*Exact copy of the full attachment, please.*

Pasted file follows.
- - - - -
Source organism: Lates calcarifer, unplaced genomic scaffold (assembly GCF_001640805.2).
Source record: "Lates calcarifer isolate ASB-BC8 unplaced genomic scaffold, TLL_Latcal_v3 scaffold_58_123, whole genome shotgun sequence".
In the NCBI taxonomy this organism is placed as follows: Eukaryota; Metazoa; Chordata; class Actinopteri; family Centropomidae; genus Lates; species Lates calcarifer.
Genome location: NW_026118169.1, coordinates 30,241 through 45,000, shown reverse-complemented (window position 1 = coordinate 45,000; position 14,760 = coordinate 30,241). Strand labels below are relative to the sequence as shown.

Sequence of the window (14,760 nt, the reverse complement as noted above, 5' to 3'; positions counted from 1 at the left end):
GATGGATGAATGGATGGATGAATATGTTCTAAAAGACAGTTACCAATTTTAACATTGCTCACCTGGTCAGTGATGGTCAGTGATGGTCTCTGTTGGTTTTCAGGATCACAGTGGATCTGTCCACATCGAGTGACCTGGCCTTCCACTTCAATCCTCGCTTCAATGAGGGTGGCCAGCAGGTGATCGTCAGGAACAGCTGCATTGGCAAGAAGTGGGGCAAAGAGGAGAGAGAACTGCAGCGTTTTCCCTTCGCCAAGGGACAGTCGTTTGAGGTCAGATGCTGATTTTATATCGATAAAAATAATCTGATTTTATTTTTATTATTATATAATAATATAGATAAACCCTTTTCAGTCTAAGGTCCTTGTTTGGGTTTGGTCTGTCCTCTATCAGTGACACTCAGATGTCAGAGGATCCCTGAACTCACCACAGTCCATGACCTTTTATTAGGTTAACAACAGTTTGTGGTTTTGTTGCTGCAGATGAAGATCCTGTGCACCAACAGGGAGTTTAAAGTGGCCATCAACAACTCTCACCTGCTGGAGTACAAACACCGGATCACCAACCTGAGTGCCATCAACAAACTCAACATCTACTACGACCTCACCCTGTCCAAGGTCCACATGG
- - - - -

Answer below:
Source organism: Lates calcarifer, unplaced genomic scaffold (assembly GCF_001640805.2).
Source record: "Lates calcarifer isolate ASB-BC8 unplaced genomic scaffold, TLL_Latcal_v3 scaffold_58_123, whole genome shotgun sequence".
In the NCBI taxonomy this organism is placed as follows: Eukaryota; Metazoa; Chordata; class Actinopteri; family Centropomidae; genus Lates; species Lates calcarifer.
Genome location: NW_026118169.1, coordinates 30,241 through 45,000, shown reverse-complemented (window position 1 = coordinate 45,000; position 14,760 = coordinate 30,241). Strand labels below are relative to the sequence as shown.

Sequence of the window (14,760 nt, the reverse complement as noted above, 5' to 3'; positions counted from 1 at the left end):
GATGGATGAATGGATGGATGAATATGTTCTAAAAGACAGTTACCAATTTTAACATTGCTCACCTGGTCAGTGATGGTCAGTGATGGTCTCTGTTGGTTTTCAGGATCACAGTGGATCTGTCCACATCGAGTGACCTGGCCTTCCACTTCAATCCTCGCTTCAATGAGGGTGGCCAGCAGGTGATCGTCAGGAACAGCTGCATTGGCAAGAAGTGGGGCAAAGAGGAGAGAGAACTGCAGCGTTTTCCCTTCGCCAAGGGACAGTCGTTTGAGGTCAGATGCTGATTTTATATCGATAAAAATAATCTGATTTTATTTTTATTATTATATAATAATATAGATAAACCCTTTTCAGTCTAAGGTCCTTGTTTGGGTTTGGTCTGTCCTCTATCAGTGACACTCAGATGTCAGAGGATCCCTGAACTCACCACAGTCCATGACCTTTTATTAGGTTAACAACAGTTTGTGGTTTTGTTGCTGCAGATGAAGATCCTGTGCACCAACAGGGAGTTTAAAGTGGCCATCAACAACTCTCACCTGCTGGAGTACAAACACCGGATCACCAACCTGAGTGCCATCAACAAACTCAACATCTACTACGACCTCACCCTGTCCAAGGTCCACATGG